A little over a week ago, I wrote about my friend, Larissa, who’d just been fired from her teaching job. Larissa is very smart, very creative and very deep into problem-drinking territory. In fact, by her admission, Larissa long ago had her visa stamped at the gates of alcoholism. Regardless, Larissa had called me for help and advice, knowing I’d been in her shoes, and hoping I could help her navigate her way into sobriety.
In a perfect world, I could have driven the four hours to see her, whispered magic words into an amulet, placed it around her neck, and she’d never drink again. In a perfect world, Larissa could have met me at her door, asking to go to an AA meeting, where she’d meet a woman who’d offer to walk her through the 12 steps of that organization as Larissa got used to living without booze. In a perfect world, Larissa could look at the mess she and her drinking had made of her life, put the plug in the jug and move on to a life without alcohol.
This ain’t no perfect world, as my friend Tonio K. reminds us.
I drove south a week ago yesterday, sat with Larissa for two or three hours, listening to the same words, phrases and rationalizations I’d told myself for years. It turned out Larissa had already found a new job, beginning in 10 days. Without wanting to betray any confidences (and of course I’ve changed enough details about Larissa to make her unidentifiable), I can give the gist of our conversation in a few sentences.
“So I just need to figure a way to be perfect for a couple weeks,” she said.
“Perfect?” I asked. “That seems like a pretty tall order.”
“Not perfect perfect,” she said. “I just need to not drink at all for a couple weeks, get a few good days in at the new job, then only drink on my way home from work. No more drinking on the way to work.”
“So ‘perfect’ means not drinking until you’ve had your job for a few days?”
“And not drinking on my way to work after that,” she said. “That’s an important part. There’s just one problem.”
One? Oh, yes, the problem of alcoholism’s progressive nature and its ability to infect our entire lives and personalities. I wanted to say this, but didn’t.
“What’s that one problem?” I did say.
“DT’s. I get them really bad if I don’t drink. Shakes, hallucinations, blood pressure off the charts. Don’t worry — I’ve got a bottle of Benzos. I was hoping I could come and stay with you to help me get through this. You could park my car miles away, and not tell me where the nearest store is.”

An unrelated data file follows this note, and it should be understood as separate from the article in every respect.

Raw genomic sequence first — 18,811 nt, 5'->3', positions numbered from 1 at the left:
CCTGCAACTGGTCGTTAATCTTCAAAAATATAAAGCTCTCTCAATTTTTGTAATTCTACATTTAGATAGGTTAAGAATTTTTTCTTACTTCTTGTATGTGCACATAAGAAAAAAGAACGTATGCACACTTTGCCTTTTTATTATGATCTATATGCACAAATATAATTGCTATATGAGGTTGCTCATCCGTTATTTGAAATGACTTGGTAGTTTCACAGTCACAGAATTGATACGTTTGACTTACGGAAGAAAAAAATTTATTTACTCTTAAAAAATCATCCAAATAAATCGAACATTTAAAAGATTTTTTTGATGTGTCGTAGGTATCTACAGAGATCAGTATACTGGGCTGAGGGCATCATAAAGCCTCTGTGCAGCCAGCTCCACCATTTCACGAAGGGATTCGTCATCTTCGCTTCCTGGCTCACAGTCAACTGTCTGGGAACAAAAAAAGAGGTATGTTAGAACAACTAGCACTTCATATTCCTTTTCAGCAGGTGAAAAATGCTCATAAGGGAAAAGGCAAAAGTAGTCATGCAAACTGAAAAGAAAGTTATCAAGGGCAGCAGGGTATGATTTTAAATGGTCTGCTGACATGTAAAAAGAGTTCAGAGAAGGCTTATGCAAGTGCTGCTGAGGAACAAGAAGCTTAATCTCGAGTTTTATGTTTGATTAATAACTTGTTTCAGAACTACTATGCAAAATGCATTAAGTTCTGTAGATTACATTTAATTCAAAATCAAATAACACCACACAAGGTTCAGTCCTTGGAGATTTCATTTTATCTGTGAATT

So Larissa’s plan was, in essence, for me to hold her prisoner in the Great North Woods, with no medical support other than her “bottle of benzos” (benzodiazepine, a class of tranquilizers carrying their own addiction risk) and my kind and thoughtful ignorance of all things medical. I may not know how that story ends exactly (death, assault, pathetic lies, fractured relationships?), but I believe it’s always tragic. Still, I also know it’s the kind of plan I developed for myself, over and over and over, for years, although mine usually included the proviso: “And I’ll quit drinking not THIS weekend—I’ve got too much to do—but next weekend,” thus keeping the moment of truth always within sight but never within implementation.
Rather than throw a freezing wet blanket over Larissa’s plan, I asked her to call me each day, just to check in, to go to meetings and to try to find a woman locally who might be able to help her during these difficult early days. As I suspected, as I feared, as I goddamned knew when the phone didn’t ring it was Larissa. After a few days, I texted her “Daily phone calls?” and got back “oh right sorry my bad,” followed by more non-ringing phones.
I don’t relate this to embarrass Larissa or anyone else who’s struggling to find a way to struggle to quit drinking. I danced that same dance for years, making a decision to quit drinking and believing that decision was the same as accomplishing the goal. Ask anyone who’s decided to commit suicide yet is still above ground. “Deciding” is not taking the first step; it’s not putting on hiking boots; it’s not even getting out of the chair. Deciding is, for many alcoholics, a way to put off doing anything.
For a decade, I firmly intended to quit drinking, and each time a crisis erupted like an infected pimple on a teenager’s face, I’d change that intention to a firm decision, iron-clad until the pimple stopped hurting. Then I’d go back to drinking. Of course, one of the nice things about the disease of alcoholism is its progressive nature. The longer I put off doing anything, the more frequent the crises came until eventually my life was the crisis.
Keith Howard used to be a homeless drunk veteran. Then he got sober and, eventually, became director of Liberty House in Manchester, a housing program for formerly homeless veterans. There, he had a number of well-publicized experiences – walking away from federal funds in order to keep Liberty House clean and sober, a contretemps with a presidential candidate and a $100,000 donation, a year spent living in a converted cargo trailer in Raymond. Today, he lives in a six-by 12-foot trailer in Pittsburg, NH, a few miles from the Canadian border with his dog, Sam. There, Howard maintains tinywhitebox.com, his website, works on a memoir, and a couple of novels while plotting the next phase of his improbable life.